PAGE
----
Early Chicago: The "Father of Black History"

The Father of Black History

(Source: National Archives)

Historian, author, and educator Carter G. Woodson, known as the "father of African American history" stayed at the Wabash Avenue YMCA during his frequent visits to Chicago. His experiences in Bronzeville and at the Wabash YMCA provided support and inspiration for his lifelong work.

The son of former slaves, Woodson was awarded a master's degree from the University of Chicago and was the second African American to receive a Ph.D. in history from Harvard University. Woodson was the first scholar to recognize the importance of documenting and teaching black history.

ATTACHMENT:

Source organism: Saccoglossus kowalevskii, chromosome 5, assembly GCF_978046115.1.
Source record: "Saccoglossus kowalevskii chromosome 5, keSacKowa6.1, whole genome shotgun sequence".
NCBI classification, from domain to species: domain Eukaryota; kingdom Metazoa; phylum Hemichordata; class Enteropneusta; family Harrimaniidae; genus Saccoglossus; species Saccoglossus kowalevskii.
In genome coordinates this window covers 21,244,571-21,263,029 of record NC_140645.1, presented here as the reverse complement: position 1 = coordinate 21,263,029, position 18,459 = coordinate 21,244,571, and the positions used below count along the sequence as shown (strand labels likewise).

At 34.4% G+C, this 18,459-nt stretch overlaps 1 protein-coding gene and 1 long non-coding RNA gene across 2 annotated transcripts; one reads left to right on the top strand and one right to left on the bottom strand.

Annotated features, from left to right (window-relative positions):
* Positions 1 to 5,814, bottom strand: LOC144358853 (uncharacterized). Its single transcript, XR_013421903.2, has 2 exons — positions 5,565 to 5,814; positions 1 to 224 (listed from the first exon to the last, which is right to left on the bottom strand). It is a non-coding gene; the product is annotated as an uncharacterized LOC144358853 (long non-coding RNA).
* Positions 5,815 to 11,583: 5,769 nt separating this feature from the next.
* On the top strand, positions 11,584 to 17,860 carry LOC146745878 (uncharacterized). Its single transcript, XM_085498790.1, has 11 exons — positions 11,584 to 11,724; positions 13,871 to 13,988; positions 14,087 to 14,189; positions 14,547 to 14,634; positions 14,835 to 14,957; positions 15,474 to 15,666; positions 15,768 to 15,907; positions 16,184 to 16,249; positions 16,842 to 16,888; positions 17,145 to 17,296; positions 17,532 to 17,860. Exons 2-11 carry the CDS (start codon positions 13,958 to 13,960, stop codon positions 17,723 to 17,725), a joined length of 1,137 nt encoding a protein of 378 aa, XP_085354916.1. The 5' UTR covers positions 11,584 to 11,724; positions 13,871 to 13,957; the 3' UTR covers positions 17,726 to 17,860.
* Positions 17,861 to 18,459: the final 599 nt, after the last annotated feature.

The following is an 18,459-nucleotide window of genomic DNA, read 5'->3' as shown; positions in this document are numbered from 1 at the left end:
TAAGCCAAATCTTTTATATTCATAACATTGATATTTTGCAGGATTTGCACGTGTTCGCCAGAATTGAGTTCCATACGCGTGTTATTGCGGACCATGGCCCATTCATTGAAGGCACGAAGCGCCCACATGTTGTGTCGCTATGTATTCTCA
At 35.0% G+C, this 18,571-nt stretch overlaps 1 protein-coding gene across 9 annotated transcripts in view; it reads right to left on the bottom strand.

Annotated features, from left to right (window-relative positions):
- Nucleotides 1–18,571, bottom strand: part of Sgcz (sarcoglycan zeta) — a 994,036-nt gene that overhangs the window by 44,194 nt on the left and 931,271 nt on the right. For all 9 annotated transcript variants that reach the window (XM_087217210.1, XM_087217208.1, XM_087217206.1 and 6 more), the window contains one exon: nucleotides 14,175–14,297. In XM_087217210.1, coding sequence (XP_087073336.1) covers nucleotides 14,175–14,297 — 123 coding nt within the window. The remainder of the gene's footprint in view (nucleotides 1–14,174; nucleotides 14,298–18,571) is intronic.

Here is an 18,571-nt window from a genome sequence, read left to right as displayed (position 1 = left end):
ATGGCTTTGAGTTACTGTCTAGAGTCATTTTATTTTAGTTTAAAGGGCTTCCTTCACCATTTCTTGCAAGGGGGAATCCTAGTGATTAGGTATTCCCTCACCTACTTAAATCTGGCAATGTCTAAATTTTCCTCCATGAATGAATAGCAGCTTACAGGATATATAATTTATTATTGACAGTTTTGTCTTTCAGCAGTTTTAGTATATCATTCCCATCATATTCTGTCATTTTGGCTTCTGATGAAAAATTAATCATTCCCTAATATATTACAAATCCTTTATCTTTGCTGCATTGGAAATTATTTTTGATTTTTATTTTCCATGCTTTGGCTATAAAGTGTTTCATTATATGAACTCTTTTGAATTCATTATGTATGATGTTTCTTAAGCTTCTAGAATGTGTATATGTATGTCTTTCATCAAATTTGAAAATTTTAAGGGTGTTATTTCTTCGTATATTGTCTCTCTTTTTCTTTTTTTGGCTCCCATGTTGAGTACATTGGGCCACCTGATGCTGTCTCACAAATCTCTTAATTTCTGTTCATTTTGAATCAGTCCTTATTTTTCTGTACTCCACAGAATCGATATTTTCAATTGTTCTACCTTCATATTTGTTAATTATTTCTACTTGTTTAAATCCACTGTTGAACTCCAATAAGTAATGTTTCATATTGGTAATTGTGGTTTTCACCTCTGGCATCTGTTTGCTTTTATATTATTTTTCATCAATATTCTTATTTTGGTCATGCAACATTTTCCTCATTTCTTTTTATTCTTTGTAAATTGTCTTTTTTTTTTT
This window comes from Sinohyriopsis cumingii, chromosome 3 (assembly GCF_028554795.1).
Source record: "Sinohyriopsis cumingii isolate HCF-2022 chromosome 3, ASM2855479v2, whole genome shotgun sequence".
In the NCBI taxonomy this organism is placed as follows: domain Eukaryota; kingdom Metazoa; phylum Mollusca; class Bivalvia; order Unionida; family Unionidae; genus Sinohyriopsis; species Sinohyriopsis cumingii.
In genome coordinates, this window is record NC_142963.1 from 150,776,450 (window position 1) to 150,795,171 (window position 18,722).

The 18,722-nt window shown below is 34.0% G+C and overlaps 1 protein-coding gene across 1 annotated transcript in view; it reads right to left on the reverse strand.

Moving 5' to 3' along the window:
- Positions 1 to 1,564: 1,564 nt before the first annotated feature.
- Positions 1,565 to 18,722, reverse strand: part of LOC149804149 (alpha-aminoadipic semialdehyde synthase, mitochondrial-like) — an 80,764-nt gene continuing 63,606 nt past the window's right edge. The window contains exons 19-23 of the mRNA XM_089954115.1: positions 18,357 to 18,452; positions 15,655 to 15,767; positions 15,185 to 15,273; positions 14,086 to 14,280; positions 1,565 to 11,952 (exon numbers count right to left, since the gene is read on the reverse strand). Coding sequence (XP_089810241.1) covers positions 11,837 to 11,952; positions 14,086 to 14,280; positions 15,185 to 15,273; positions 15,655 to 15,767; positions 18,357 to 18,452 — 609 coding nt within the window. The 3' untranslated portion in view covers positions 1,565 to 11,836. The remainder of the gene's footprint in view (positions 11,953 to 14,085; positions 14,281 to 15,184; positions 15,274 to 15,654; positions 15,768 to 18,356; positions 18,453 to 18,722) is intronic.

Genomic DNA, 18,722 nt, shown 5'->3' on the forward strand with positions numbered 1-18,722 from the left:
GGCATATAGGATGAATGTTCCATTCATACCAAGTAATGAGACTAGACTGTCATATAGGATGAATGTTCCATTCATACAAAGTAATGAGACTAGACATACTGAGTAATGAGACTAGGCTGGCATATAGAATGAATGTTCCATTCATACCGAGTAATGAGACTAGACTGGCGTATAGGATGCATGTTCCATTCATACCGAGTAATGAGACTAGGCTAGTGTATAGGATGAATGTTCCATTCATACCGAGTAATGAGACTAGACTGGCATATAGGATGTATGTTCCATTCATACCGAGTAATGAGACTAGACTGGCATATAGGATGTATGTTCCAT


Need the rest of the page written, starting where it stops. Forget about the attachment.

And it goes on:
In the summer of 1915, Woodson gathered a small group of men in the office of the director of the Wabash Avenue YMCA to discuss the formation of a national black history society. On September 9, he and four colleagues co-founded the Association for the Study of Negro Life and History (now the Association for the Study of Afro-American Life and History).

One year later — having invested his own time, money, and talent — Woodson launched the Journal of Negro History (renamed The Journal of African American History).

In 1926, Woodson started Negro History Week, the forerunner to Black History Month. It was Woodson's belief that "the achievements of the Negro properly set forth will crown him as a factor in early human progress and a maker of modern civilization."